At a meeting of the Faculty of Arts and Sciences on Feb. 6, 2024, the following tribute to the life and service of the late David Albert Evans was spread upon the permanent records of the Faculty.
David Albert Evans was one of the most influential organic chemists in the history of the field, and his impact was felt through his research, mentorship, and teaching. He discovered practical and general ways to synthesize polyketides, a broad class of medicinally important natural products. To crack this problem, he devised exquisitely simple yet broadly effective reagents and catalysts. The pinnacle of that effort was the Evans aldol reaction, a synthetic method that permanently altered the course of the field. Evans mentored generations of outstanding scientists and revolutionized the way organic chemistry is taught in the classroom.
Evans was born in Washington, D.C., and was raised in Fairfax County, Virginia. His father, Albert, died when Evans was only 16. His mother, Iris, his younger brother, Thomas, and Evans moved to Iris’s hometown of Williamsport, Pennsylvania, where Evans graduated from Williamsport High School in 1959. Evans and Selena Anne “Sally” Welliver were the only two from their high school class going to Oberlin College, so he dared to ask her out on a date. They were married in 1962. Sally remained Evans’s closest friend and companion throughout his life. They graduated in 1963 with bachelor’s degrees in chemistry. Evans earned his Ph.D. at the California Institute of Technology in 1967 and began his independent academic career at the University of California, Los Angeles, that same year. Sally and Evans’s daughter, Bethan, was born in 1971.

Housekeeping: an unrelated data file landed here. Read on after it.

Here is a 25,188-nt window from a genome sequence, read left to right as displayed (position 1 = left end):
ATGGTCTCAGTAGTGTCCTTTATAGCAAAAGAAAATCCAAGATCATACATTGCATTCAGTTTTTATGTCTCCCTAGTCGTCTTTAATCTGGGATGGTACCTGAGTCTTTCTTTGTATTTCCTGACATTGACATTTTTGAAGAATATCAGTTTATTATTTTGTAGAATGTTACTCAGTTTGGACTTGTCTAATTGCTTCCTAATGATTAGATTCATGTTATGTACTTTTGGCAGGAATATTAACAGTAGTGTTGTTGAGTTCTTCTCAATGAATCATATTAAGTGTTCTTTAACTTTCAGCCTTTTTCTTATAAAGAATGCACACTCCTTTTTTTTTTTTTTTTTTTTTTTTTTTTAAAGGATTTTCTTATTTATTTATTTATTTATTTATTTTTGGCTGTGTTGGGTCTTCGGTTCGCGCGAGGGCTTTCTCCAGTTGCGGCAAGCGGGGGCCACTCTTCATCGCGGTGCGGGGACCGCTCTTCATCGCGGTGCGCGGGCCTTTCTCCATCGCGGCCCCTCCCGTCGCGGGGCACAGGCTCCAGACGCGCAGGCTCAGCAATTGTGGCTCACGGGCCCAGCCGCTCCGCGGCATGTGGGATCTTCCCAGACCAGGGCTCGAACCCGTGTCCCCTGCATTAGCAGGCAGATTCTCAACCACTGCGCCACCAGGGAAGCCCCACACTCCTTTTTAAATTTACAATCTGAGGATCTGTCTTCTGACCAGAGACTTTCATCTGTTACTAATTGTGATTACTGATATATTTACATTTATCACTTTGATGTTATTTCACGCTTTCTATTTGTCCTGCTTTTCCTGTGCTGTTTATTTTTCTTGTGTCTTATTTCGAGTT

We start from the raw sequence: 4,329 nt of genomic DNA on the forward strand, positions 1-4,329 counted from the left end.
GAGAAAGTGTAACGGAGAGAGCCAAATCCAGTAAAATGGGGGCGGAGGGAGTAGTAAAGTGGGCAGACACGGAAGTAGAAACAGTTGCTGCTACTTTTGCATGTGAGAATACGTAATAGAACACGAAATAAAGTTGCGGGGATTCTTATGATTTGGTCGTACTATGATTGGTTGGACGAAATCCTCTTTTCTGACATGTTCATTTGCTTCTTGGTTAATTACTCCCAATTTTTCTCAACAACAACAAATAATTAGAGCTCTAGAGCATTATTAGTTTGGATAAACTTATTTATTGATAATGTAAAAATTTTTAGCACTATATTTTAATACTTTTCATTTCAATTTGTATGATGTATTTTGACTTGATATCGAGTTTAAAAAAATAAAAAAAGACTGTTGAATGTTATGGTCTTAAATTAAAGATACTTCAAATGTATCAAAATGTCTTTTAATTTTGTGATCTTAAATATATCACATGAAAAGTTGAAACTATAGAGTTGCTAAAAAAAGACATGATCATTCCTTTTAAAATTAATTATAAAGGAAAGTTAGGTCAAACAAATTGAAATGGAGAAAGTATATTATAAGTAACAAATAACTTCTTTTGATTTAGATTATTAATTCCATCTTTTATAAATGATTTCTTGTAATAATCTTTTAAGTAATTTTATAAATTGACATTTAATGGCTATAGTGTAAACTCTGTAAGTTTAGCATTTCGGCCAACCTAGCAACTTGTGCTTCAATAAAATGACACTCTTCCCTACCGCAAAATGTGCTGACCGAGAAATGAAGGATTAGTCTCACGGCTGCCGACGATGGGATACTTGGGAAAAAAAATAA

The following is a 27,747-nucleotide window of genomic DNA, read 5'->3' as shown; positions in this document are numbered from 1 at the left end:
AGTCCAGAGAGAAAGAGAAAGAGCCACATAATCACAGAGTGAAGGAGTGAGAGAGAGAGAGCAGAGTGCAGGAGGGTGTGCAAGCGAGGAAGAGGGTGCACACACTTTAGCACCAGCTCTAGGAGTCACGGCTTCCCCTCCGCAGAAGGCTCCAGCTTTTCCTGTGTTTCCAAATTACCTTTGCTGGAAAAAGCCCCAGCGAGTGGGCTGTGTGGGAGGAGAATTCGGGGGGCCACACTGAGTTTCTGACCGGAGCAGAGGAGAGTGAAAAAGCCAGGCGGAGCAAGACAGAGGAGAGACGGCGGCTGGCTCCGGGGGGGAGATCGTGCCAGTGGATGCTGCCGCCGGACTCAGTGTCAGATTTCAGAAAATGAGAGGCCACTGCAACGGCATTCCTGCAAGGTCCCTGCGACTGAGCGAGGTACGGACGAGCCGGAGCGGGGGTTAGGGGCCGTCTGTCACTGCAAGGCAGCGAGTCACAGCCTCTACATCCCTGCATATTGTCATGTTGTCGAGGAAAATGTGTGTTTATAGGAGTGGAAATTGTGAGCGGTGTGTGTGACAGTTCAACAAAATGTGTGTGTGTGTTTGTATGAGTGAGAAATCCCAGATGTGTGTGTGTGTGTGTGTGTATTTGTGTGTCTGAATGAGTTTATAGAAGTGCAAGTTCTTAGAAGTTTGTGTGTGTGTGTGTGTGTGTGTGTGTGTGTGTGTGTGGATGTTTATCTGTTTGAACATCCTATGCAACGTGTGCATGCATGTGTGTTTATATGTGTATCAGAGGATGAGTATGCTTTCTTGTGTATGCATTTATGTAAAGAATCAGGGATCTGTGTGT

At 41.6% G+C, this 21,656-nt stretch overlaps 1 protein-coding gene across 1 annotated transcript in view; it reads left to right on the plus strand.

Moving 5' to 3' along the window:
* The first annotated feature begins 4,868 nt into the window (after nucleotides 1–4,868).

Evans returned to Caltech as a full professor in 1974 and was ultimately recruited to Harvard in 1983. He was appointed as the Abbott and James Lawrence Professor of Chemistry in 1990 and served as chairman of the Department of Chemistry and Chemical Biology from 1995 to 1998.
Natural products synthesis motivated Evans’s research, and, like others in the field, he selected his targets based on their biological activity and the structural challenges they presented. What distinguished his work was his commitment to devising the ultimate total synthesis. There is a right way to make a molecule, he would say, and that synthesis should stand the test of time. Such thinking usually required the development of new chemical reactions. Breakthroughs from the first phase of his career include advances in organosilicon and organosulfur chemistry, the development of new sigmatropic rearrangements, and the discovery of new concepts in hydride reduction.
But there was a holy grail in the field of organic synthesis on which Evans had set his sights: control over the stereochemical outcome of the aldol reaction. The Nobel laureate John Cornforth had articulated the importance of the challenge in 1975, “Nature, it seems, is an organic chemist having some predilection for the aldol and related condensations.” For human organic chemists to synthesize many of the most important and biologically active natural products the “right way,” they needed a way to control the stereochemistry of the aldol reaction.